While putting this post together, I realized that the original song this is based on, “The Twelve Days of Christmas,” needs very little amending to become horrific: why is someone gifting their lover so many different kinds of birds? That can’t be safe? But we love notching the horror up whenever we can, so in our version of the song — a list of holiday-themed horror novels — we’re exchanging drummers for zombies, leaping lords for mutilated bodies, and milking maids for debaucherous yule lords. Pour yourself a glass of mulled wine, light the fire (or put a fireplace simulator on your TV), and settle in.
We’re starting this list out strong with zombies. In Where the Dead Go to Die, Emily, an exhausted mother of one in post-infection Chicago, works at a hospice center where those who are en-route to become zombies are kept while they turn (at which point, they are “mercifully” put down). The premise of this book is pure horror, but it still raises questions about humanity, caregiving, what we owe to those around us. A fresh take on the zombie genre that takes place over a particularly bloody Christmas.
A bleak, desolate story set in 1717 Swedish Lapland, after a young family moves to the mountain region, the most recent in a series of big moves that the family has made in attempt to build a life that will let them do more than the bare minimum of surviving. But almost as soon as they arrive, their eldest daughter discovers the mutilated body of their neighbor and all bets are off. Is the murder a banal, gruesome event, or is there something supernatural going on around them? Maija, the mother, is determined to find out.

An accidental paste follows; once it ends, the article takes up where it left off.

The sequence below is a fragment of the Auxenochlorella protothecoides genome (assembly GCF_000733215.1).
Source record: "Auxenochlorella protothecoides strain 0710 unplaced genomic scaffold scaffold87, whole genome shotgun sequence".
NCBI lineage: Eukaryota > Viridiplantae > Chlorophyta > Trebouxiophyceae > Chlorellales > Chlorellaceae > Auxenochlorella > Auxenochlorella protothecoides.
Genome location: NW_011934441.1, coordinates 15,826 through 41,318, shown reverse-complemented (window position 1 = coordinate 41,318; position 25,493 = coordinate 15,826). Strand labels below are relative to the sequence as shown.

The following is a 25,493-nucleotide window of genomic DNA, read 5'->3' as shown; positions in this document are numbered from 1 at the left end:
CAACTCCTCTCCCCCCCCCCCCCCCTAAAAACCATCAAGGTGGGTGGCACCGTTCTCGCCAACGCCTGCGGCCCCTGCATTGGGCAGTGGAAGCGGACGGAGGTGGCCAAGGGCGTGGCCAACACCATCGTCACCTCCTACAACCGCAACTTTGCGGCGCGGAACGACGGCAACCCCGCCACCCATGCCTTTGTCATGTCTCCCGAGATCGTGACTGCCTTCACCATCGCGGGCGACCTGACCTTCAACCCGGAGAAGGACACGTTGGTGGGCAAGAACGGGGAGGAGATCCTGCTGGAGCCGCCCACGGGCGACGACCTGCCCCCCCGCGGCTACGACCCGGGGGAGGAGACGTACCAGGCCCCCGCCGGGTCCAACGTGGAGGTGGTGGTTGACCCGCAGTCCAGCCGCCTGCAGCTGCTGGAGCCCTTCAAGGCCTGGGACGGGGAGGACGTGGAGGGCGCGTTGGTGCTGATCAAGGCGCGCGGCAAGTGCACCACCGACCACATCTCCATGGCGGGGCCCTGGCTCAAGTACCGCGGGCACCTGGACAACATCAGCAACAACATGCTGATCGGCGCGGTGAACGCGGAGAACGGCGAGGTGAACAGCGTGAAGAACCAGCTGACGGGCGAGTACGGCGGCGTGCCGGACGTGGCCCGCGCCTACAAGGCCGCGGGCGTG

A heroine (Vic) with the ability to find lost things. A villain (Charlie Manx) who abducts children and takes them away to “Christmasland,” a sinister, threatening place where it’s Christmas every day. These two find themselves on a collision course, filled with bloody reprisals, disturbing revelations, and cosmic evils, as well as candy canes and Christmas trees. Bloody, horrific, compelling holiday fun.
What would this list be with the first in a “Fear Street” Christmas-themed trilogy from the legendary R. L. Stine? Silent Night follows two storylines: in the first, the spoiled and often-malicious teen Reva Dalby may finally have to pay for her many misdeeds; and in the second, Reva’s cousin, the shy Pam Dalby, decides to rob Reva’s family’s department store when her family’s finances turn dire. Collision course, indeed! Before the end of this book, there will be bodies and blackmailing, jump-scares and confessions. A classic Stine caper!
A Christmas-themed anthology of horror stories from so many great authors, including Seanan McGuire, Josh Malerman, Sarah Langan, and Elizabeth Hand (to name only a few!). The sixteen stories in this collection are chock-full of horrific holidays: terrible office parties, ghosts out for revenge, an unrecognizable Santa, absinthe and angels, vacations gone wrong, Snow Maidens and Creepers. Bizarre, terrifying fun — you won’t be able to think about the holidays in the same way again.